A portrait of Catherine de’ Medici, Queen of France, with four of her ten children, will be returned to Strawberry Hill House in Twickenham after it was acquired for the nation in lieu of tax.
The portrait was originally installed in the mansion built by Horace Walpole and was part of the collection of the son of Sir Robert Walpole, Britain’s first prime minister.
The portrait, an oil on canvas measuring 198 x 137.2cm, is an imposing group portrait of Catherine de’ Medici with her children. She is shown with her arm around and holding the hand of King Charles IX, her third son, who was crowned King of France in 1560, aged just 10, and for whom she acted as regent. An inscription at the bottom of the painting indicates that he was “in his eleventh year.” The others are his brother, the future King Henry III, then Duke of Anjou, his sister, Margaret of Valois, the future Queen of Navarre and France, and Francis, Duke of Anjou and Alençon.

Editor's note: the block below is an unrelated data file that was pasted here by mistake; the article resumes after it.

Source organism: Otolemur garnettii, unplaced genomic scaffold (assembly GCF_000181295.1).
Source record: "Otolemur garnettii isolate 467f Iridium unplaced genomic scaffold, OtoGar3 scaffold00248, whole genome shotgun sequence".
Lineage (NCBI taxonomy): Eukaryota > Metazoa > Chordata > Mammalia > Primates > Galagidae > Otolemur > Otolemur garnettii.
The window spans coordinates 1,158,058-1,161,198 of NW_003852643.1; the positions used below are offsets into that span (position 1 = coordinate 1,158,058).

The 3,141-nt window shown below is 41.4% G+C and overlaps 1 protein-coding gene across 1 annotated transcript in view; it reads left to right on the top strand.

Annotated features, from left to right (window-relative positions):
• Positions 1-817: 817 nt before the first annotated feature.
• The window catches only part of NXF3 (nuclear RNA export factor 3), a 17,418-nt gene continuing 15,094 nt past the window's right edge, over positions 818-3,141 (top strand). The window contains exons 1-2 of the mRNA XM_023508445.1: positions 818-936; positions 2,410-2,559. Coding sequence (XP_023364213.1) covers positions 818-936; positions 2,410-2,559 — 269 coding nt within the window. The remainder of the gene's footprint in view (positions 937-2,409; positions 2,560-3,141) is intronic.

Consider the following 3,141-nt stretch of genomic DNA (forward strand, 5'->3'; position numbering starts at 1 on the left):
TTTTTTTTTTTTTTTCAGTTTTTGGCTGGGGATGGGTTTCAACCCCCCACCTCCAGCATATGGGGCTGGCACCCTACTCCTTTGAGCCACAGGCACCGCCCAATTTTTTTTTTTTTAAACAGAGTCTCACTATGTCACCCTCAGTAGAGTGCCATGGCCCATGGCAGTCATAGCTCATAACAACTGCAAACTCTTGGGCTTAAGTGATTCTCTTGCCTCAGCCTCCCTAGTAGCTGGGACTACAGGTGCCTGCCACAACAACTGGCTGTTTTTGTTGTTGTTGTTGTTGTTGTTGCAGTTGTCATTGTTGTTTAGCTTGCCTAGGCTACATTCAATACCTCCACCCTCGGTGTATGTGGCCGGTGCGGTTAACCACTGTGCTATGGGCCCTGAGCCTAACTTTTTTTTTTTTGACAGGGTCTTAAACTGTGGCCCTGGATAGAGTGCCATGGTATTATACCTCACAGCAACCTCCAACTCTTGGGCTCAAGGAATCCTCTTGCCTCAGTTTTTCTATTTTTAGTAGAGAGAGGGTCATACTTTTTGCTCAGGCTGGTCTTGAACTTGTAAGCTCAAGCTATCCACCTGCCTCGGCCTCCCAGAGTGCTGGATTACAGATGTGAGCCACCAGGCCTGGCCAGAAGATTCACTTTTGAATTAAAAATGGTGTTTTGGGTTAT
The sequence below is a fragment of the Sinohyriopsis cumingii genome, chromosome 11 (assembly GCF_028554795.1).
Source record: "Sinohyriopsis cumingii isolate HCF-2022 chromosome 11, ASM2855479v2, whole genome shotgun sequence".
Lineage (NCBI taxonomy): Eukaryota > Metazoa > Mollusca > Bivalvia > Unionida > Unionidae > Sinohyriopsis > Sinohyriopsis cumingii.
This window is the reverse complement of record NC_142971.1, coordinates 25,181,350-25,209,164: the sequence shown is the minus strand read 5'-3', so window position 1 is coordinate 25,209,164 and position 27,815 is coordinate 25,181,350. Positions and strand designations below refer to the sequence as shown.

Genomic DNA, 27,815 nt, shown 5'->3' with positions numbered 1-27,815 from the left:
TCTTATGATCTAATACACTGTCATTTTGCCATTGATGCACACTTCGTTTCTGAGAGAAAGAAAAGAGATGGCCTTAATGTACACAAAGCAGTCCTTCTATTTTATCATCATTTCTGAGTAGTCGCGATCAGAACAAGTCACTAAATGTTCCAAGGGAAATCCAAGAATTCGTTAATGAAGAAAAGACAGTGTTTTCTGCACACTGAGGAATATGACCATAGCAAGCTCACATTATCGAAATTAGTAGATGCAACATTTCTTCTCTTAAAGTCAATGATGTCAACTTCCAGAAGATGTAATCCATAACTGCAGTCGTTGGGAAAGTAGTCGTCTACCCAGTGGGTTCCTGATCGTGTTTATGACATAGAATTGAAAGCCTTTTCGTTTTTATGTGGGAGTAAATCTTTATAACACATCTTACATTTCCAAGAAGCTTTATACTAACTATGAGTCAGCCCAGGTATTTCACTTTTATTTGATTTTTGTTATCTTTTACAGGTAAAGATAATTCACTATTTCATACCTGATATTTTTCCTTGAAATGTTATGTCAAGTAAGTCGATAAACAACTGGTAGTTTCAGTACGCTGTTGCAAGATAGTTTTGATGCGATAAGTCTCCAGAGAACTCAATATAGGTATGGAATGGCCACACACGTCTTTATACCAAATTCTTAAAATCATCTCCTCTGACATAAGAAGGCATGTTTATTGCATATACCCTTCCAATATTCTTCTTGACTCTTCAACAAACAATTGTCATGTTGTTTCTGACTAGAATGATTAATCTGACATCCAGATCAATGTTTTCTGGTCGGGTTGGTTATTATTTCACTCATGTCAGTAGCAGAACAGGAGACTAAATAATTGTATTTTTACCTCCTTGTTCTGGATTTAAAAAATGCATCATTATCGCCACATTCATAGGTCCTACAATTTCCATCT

Walpole bought it for £25 in Hertfordshire from the county’s then MP, Thomas Plumer Byde.
Dr Silvia Davoli, the curator at Strawberry Hill House, said: “Thomas was the grandson of the first Thomas Byde … who was a member of parliament under Charles II. I wonder whether Catherine’s painting came in the family with him. In fact, his name appears in a list of members of parliament who were bribed by Louis XIV to prevent a separate peace between England and the Dutch republic. The French ambassador describes Byde as ‘very rich and in great credit’, as well as the receiver of the sum of 300 guineas for his services to the king of France. Did Byde receive something else besides the money?”